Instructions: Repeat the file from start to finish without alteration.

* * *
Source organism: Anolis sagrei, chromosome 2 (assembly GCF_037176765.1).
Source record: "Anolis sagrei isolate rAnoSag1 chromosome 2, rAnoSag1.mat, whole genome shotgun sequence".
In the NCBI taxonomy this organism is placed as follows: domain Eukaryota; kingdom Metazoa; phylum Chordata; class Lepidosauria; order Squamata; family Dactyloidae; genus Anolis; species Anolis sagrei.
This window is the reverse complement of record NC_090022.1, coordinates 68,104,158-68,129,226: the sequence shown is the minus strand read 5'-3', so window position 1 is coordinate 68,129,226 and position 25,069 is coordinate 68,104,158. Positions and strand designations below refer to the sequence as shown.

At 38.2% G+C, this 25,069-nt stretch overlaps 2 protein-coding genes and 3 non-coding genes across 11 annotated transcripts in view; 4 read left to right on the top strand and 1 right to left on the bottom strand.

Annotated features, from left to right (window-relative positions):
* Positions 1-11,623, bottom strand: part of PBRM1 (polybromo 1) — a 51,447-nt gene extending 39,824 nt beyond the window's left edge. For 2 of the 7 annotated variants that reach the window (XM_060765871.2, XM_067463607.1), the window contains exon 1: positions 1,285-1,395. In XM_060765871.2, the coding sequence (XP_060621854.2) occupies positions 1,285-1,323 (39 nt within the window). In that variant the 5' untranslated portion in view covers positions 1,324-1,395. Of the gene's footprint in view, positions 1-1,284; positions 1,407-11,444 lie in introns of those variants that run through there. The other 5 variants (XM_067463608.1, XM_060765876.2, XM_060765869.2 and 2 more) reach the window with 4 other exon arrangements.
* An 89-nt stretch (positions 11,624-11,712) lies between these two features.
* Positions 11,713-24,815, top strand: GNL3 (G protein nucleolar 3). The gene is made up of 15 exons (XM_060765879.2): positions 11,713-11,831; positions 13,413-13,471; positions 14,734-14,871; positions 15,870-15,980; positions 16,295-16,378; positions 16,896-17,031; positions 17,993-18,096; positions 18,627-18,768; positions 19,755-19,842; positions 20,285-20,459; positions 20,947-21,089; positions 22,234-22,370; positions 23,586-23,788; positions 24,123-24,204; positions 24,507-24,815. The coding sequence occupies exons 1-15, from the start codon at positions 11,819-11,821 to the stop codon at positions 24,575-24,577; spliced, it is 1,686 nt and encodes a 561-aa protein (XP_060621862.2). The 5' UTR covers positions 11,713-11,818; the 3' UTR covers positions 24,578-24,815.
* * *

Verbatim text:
Source organism: Anolis sagrei, chromosome 2 (assembly GCF_037176765.1).
Source record: "Anolis sagrei isolate rAnoSag1 chromosome 2, rAnoSag1.mat, whole genome shotgun sequence".
In the NCBI taxonomy this organism is placed as follows: domain Eukaryota; kingdom Metazoa; phylum Chordata; class Lepidosauria; order Squamata; family Dactyloidae; genus Anolis; species Anolis sagrei.
This window is the reverse complement of record NC_090022.1, coordinates 68,104,158-68,129,226: the sequence shown is the minus strand read 5'-3', so window position 1 is coordinate 68,129,226 and position 25,069 is coordinate 68,104,158. Positions and strand designations below refer to the sequence as shown.

At 38.2% G+C, this 25,069-nt stretch overlaps 2 protein-coding genes and 3 non-coding genes across 11 annotated transcripts in view; 4 read left to right on the top strand and 1 right to left on the bottom strand.

Annotated features, from left to right (window-relative positions):
* Positions 1-11,623, bottom strand: part of PBRM1 (polybromo 1) — a 51,447-nt gene extending 39,824 nt beyond the window's left edge. For 2 of the 7 annotated variants that reach the window (XM_060765871.2, XM_067463607.1), the window contains exon 1: positions 1,285-1,395. In XM_060765871.2, the coding sequence (XP_060621854.2) occupies positions 1,285-1,323 (39 nt within the window). In that variant the 5' untranslated portion in view covers positions 1,324-1,395. Of the gene's footprint in view, positions 1-1,284; positions 1,407-11,444 lie in introns of those variants that run through there. The other 5 variants (XM_067463608.1, XM_060765876.2, XM_060765869.2 and 2 more) reach the window with 4 other exon arrangements.
* An 89-nt stretch (positions 11,624-11,712) lies between these two features.
* Positions 11,713-24,815, top strand: GNL3 (G protein nucleolar 3). The gene is made up of 15 exons (XM_060765879.2): positions 11,713-11,831; positions 13,413-13,471; positions 14,734-14,871; positions 15,870-15,980; positions 16,295-16,378; positions 16,896-17,031; positions 17,993-18,096; positions 18,627-18,768; positions 19,755-19,842; positions 20,285-20,459; positions 20,947-21,089; positions 22,234-22,370; positions 23,586-23,788; positions 24,123-24,204; positions 24,507-24,815. The coding sequence occupies exons 1-15, from the start codon at positions 11,819-11,821 to the stop codon at positions 24,575-24,577; spliced, it is 1,686 nt and encodes a 561-aa protein (XP_060621862.2). The 5' UTR covers positions 11,713-11,818; the 3' UTR covers positions 24,578-24,815.